From the April/May 2010 Issue
You would have to be living under a rock to be unaware of the explosive growth of interest in client portals for accounting and tax practices. A number of forces are driving this interest — increased privacy protection regulations, improved vendor solutions and a better understanding of the value proposition. This article provides an in-depth look at portal technology so you can develop a portal strategy that is compatible with your practice model.
The IT world has a tendency to paint various technologies with a very broad brush, such as web services, social media and, my favorite, cloud computing. Portal is a term that certainly fits this characteristic, as well. So let’s start by taking some of the mystery out of the term by explaining portal technology as simply the next step in the evolution in the design of an accounting practice’s website, albeit a potentially very big next step.
Portal technology will advance your website from the stage of serving primarily as an electronic brochure that describes your firm and the services you offer to a truly interactive information exchange center between you and your clients and, in some cases, third parties, as well. As we look under the hood of client portal technology, keep in mind that your portal solution will evolve over time. You may choose a strategy that calls for relatively small, incremental extensions of portal technology into your website, or you may pursue a more aggressive strategy that takes your website to a completely new level with your initial portal deployment. The beauty of it is that you have the freedom to choose.
So let’s do the cable news equivalent of a “lightning round” review of portal technology features and functions. I hope that as you read these, it will spark your imagination of how you can enhance your client relationships with these tools.
Document presentation is the core functionality of first-generation portals and refers to the capability to post copies of electronic documents for your clients to view or download. The most obvious examples are PDF copies of completed tax returns and financial statements. For many of you, this is the appropriate place to start. A wide array of supporting features can enhance this functionality, which is what sets one portal solution apart from another. How you get files to the portal and set up for secure access is the key aspect to evaluate here.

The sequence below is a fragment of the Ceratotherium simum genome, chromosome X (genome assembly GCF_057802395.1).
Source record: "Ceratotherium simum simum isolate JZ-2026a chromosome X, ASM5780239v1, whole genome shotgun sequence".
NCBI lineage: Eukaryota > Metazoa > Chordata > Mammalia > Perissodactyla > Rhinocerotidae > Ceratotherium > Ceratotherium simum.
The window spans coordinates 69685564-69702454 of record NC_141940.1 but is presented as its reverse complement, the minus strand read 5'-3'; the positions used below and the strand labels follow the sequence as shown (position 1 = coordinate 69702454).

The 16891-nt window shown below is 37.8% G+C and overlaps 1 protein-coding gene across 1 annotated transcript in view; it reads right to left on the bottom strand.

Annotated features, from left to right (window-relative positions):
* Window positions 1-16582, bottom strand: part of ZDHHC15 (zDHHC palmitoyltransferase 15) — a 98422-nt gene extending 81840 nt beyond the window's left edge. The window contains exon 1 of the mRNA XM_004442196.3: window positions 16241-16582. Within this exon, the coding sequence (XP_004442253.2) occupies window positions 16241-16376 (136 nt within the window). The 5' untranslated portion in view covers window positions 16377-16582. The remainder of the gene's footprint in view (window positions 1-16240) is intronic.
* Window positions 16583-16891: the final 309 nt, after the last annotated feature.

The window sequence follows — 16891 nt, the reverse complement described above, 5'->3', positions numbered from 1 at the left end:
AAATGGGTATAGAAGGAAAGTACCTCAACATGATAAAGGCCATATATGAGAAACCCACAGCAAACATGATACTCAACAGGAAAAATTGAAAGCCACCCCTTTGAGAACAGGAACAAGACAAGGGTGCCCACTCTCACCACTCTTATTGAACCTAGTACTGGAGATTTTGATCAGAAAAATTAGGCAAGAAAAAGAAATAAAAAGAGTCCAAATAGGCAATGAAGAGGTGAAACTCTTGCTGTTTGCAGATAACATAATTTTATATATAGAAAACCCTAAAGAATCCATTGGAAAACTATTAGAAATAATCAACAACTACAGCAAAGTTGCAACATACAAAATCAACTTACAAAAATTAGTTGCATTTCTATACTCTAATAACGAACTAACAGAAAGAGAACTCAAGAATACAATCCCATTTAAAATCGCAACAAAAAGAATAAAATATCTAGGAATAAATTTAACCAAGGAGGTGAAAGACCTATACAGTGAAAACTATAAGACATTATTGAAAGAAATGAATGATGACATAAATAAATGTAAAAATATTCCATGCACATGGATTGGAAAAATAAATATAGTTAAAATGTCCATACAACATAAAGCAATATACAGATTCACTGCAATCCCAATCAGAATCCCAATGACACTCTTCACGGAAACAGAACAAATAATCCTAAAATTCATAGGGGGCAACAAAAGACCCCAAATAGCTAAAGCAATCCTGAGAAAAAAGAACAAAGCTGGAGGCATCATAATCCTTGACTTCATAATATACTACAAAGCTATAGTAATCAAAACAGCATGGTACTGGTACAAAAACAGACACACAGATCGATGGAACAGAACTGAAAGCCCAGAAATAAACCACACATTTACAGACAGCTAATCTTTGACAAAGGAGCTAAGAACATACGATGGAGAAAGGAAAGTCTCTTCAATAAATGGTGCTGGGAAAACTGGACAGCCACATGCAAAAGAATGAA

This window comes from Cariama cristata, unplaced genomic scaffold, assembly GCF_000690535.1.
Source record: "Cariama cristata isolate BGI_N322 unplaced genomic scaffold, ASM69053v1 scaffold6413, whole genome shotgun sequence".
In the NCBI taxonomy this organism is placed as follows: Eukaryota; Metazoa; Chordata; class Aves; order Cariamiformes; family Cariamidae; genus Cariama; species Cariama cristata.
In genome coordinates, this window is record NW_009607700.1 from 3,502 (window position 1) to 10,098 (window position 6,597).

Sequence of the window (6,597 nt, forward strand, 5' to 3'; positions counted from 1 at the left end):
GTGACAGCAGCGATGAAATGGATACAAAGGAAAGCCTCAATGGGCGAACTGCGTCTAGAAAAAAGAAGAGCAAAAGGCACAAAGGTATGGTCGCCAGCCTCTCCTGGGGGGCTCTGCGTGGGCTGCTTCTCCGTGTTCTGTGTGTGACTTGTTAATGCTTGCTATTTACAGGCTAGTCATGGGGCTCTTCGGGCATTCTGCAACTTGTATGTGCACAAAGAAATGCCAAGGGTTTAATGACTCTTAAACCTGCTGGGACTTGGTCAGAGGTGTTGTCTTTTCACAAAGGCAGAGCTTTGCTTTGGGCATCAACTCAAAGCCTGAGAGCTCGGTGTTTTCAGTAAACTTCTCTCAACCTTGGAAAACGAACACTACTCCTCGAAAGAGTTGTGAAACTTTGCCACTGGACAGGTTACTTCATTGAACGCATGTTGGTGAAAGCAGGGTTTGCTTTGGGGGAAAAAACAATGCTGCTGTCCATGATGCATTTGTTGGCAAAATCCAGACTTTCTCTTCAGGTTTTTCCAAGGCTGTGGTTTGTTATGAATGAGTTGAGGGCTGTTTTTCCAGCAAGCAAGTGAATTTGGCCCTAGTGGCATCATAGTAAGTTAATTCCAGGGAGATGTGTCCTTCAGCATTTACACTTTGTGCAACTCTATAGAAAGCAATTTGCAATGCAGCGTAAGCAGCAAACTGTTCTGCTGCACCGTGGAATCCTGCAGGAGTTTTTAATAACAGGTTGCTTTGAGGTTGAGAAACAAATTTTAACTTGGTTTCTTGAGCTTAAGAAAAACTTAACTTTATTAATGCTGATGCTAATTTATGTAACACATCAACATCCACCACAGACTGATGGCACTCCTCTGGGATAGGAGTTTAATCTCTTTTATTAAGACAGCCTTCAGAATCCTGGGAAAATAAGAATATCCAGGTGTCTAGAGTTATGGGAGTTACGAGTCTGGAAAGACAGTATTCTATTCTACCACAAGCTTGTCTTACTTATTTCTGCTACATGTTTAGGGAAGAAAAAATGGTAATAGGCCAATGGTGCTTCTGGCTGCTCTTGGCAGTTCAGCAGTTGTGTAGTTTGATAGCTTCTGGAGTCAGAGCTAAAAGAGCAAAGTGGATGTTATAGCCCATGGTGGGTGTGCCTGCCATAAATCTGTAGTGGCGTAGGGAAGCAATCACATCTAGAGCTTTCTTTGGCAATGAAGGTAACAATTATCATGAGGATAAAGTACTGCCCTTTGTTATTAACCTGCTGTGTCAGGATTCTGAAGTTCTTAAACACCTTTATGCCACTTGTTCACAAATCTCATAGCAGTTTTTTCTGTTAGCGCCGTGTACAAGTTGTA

TAX SOFTWARE INTEGRATION
If you have a high-volume tax prep practice, the value of this integration should be at the top of your shopping list. The ability to directly publish a PDF copy of a completed tax return to the client portal from your tax software provides significant timesavings in regards to administering your portal content. One example of this is the fact that you will not have to set up a new set of client records in the portal application because that information will be provided automatically by the tax software. The good news is that there are some relatively simple and low-cost portal solutions that integrate directly with popular tax software packages.
FILE UPLOAD CENTER
This pertains to the functionality that allows your clients to login to the portal and upload their files directly to a secure site. This feature can result in substantial savings of time by eliminating the traditional process of procuring client files through e-mail attachments, CD transfers, USB drives, etc. When the files are uploaded to the portal directly, the potential exists for them to be stored in their final resting place without the involvement of your staff. More importantly, this functionality significantly improves the security controls that can be put in place to protect the privacy of your client information during the transfer process. This feature may be utilized by only a relatively small percentage of your clients at this time, but as time goes on, you should anticipate increased usage as your clients become more comfortable with the technology and learn to appreciate the benefits.